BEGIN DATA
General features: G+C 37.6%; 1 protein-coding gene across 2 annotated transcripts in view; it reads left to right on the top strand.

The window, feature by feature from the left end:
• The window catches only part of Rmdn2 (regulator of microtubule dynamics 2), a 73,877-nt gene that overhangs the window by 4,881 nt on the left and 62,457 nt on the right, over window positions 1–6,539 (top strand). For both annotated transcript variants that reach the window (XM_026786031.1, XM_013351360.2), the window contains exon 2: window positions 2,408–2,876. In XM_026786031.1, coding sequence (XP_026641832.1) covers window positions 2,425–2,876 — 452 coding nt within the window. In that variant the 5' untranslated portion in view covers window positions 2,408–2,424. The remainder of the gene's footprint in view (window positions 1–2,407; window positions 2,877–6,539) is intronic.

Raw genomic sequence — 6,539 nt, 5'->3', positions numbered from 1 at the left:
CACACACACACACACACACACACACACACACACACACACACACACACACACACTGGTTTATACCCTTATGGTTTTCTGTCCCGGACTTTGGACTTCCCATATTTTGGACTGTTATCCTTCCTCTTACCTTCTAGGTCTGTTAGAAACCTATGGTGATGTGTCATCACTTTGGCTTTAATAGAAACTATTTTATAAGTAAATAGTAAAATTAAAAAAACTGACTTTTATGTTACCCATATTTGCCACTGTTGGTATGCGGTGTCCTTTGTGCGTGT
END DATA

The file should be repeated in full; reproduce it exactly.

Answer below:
General features: G+C 37.6%; 1 protein-coding gene across 2 annotated transcripts in view; it reads left to right on the top strand.

The window, feature by feature from the left end:
• The window catches only part of Rmdn2 (regulator of microtubule dynamics 2), a 73,877-nt gene that overhangs the window by 4,881 nt on the left and 62,457 nt on the right, over window positions 1–6,539 (top strand). For both annotated transcript variants that reach the window (XM_026786031.1, XM_013351360.2), the window contains exon 2: window positions 2,408–2,876. In XM_026786031.1, coding sequence (XP_026641832.1) covers window positions 2,425–2,876 — 452 coding nt within the window. In that variant the 5' untranslated portion in view covers window positions 2,408–2,424. The remainder of the gene's footprint in view (window positions 1–2,407; window positions 2,877–6,539) is intronic.

Raw genomic sequence — 6,539 nt, 5'->3', positions numbered from 1 at the left:
CACACACACACACACACACACACACACACACACACACACACACACACACACACTGGTTTATACCCTTATGGTTTTCTGTCCCGGACTTTGGACTTCCCATATTTTGGACTGTTATCCTTCCTCTTACCTTCTAGGTCTGTTAGAAACCTATGGTGATGTGTCATCACTTTGGCTTTAATAGAAACTATTTTATAAGTAAATAGTAAAATTAAAAAAACTGACTTTTATGTTACCCATATTTGCCACTGTTGGTATGCGGTGTCCTTTGTGCGTGT